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Neil Gorsuch and whether the personal is jurisprudential

Have LGBT advocacy groups such as Lambda Legal and the Human Rights Commission been jumping the gun in their opposition to Judge Neil Gorsuch’s nomination to the Supreme Court, because Gorsuch has acted in ways that suggest he does not share Justice Antonin Scalia’s hostility to the LGBT community. Consider the evidence:

  1. Having hired two openly gay clerks during his tenure on the Tenth Circuit Court of Appeals.
  2. Being supportive of one of those clerks when he revealed his sexual orientation to the judge.
  3. Living in a liberal Colorado community and attending a gay-friendly Episcopal church.
  4. Displaying no indication, in his record on the Tenth Circuit, of overt hostility to LGBT rights.

There is much to be said for a nominee who is not prone to ranting about the “homosexual agenda,” and who has numerous clerks willing to speak to his independence and open-mindedness. Those prone to optimism might look to these data points as support for hope that on LGBT issues, Gorsuch will bear greater resemblance to Justice Anthony Kennedy, for whom Gorsuch clerked, than Justice Scalia, whose brand of originalism Gorsuch subscribes to. (Judicial politics scholars offer contrasting predictions of where a Justice Gorsuch would fall on the ideological spectrum.) But even if we accept these supportive characterizations of Judge Gorsuch, there are still compelling reasons for LGBT advocacy groups to be concerned.

  • The test of one’s commitment to rights is not whether you’d recognize those rights when claimed by people close to you. It’s whether you’d extend those rights to people you’ve never met and will never meet. It speaks well of Gorsuch that he has been supportive of gay work associates, and that he and his family did not treat a church’s LGBT-friendliness as a deal-breaker. But if his jurisprudence devalues marriages and enables states to treat LGBT individuals as second-class citizens, these examples of personal goodwill will offer little consolation to disfavored people who lack any personal tie to Gorsuch. (Remember, too, that Mary Cheney’s sexual orientation had no apparent impact on the gay-friendliness of George W. Bush’s policy agenda.)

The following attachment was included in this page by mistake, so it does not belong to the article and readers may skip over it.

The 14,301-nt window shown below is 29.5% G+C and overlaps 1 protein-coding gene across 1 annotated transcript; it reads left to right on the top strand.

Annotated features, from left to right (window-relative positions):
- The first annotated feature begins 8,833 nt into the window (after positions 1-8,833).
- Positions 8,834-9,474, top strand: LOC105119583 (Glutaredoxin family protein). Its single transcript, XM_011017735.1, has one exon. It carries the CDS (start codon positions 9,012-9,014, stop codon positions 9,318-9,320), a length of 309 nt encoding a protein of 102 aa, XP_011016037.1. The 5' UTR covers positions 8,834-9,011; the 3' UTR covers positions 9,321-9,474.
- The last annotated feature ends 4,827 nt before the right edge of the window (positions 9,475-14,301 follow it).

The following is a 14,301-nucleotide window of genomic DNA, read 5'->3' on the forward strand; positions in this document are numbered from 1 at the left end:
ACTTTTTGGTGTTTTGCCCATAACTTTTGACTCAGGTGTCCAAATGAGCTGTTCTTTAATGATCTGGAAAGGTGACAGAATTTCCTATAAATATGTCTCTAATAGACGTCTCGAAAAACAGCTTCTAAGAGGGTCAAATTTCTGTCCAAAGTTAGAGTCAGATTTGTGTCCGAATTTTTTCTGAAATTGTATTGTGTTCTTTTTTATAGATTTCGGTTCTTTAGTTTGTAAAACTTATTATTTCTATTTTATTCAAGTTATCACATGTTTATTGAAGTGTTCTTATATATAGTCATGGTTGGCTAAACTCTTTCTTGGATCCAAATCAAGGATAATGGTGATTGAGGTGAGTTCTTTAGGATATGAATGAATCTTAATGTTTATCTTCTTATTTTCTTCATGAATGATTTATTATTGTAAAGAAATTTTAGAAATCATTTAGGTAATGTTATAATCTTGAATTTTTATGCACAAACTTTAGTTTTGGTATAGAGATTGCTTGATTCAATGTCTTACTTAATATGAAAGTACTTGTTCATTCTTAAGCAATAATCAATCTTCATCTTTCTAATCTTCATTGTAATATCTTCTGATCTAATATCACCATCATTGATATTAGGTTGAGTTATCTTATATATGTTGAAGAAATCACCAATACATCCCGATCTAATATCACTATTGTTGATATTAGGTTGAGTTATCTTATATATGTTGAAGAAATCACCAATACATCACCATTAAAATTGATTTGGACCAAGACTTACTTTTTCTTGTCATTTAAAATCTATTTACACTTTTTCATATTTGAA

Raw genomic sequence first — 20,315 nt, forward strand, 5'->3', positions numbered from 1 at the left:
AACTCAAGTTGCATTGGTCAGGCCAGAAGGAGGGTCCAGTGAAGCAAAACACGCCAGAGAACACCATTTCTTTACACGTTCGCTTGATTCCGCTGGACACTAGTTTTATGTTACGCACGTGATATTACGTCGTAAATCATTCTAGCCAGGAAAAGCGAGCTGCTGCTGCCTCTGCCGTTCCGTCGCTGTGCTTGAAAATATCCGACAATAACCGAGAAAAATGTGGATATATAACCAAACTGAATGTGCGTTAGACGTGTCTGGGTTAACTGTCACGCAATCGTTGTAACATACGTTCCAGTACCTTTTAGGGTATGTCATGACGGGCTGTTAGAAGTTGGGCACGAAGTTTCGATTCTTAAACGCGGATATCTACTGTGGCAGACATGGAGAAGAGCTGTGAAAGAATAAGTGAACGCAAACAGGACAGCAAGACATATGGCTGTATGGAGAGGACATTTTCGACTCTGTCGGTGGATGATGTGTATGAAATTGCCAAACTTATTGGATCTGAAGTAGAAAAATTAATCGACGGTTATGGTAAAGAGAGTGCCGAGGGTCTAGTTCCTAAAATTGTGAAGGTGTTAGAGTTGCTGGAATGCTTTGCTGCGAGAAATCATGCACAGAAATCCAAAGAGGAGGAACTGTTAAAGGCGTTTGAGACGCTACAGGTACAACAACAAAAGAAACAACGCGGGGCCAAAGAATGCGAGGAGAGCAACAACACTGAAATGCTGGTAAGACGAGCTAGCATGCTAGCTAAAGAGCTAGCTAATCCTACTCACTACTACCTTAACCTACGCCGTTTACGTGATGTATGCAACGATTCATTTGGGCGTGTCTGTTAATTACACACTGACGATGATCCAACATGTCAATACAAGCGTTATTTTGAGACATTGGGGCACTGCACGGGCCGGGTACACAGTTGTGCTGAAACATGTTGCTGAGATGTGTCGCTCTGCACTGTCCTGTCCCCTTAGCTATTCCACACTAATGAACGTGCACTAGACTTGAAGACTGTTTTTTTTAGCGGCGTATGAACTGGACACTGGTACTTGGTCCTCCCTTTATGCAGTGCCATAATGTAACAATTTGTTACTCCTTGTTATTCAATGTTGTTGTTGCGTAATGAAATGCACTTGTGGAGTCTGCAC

• It would be trivially easy for a Justice Gorsuch to say that while he personally favors LGBT rights, and would support them were he a legislator, his role on the bench is to interpret the law to the best of his ability, and not to enact his personal policy preferences. It’s a claim that plays well both in the Senate Judiciary Committee hearing room and the court of public opinion. Even legal realists who claim that this formalism is impossible to achieve in practice do not oppose it from a normative perspective. So even if the claims presented in the Times article reflect a lack of hostility to LGBT rights, the only inference one can clearly draw is that Gorsuch’s opinions will probably be devoid of Scalia-esque rhetorical salvos against gay rights and their advocates.
  • Gorsuch was part of the Tenth Circuit panel that held, in Hobby Lobby Stores v. Sebelius, that closely held for-profit corporations could legally claim, under the 1993 Religious Freedom Restoration Act, an exception from the Affordable Care Act’s requirement that their health insurance plans include contraception coverage. It hardly requires a great leap of logic to think that the vision of religious liberty espoused in Hobby Lobby would extend to cover legislation allowing for a religion-based exception to laws banning discrimination based on sexual orientation.

In short, those concerned about LGBT rights should look not to Gorsuch’s heart, but to his jurisprudential approach. That approach should give advocates cause for concern, even as they consider the poor odds that the current president and Senate majority propose a nominee whom LGBT advocates would prefer.

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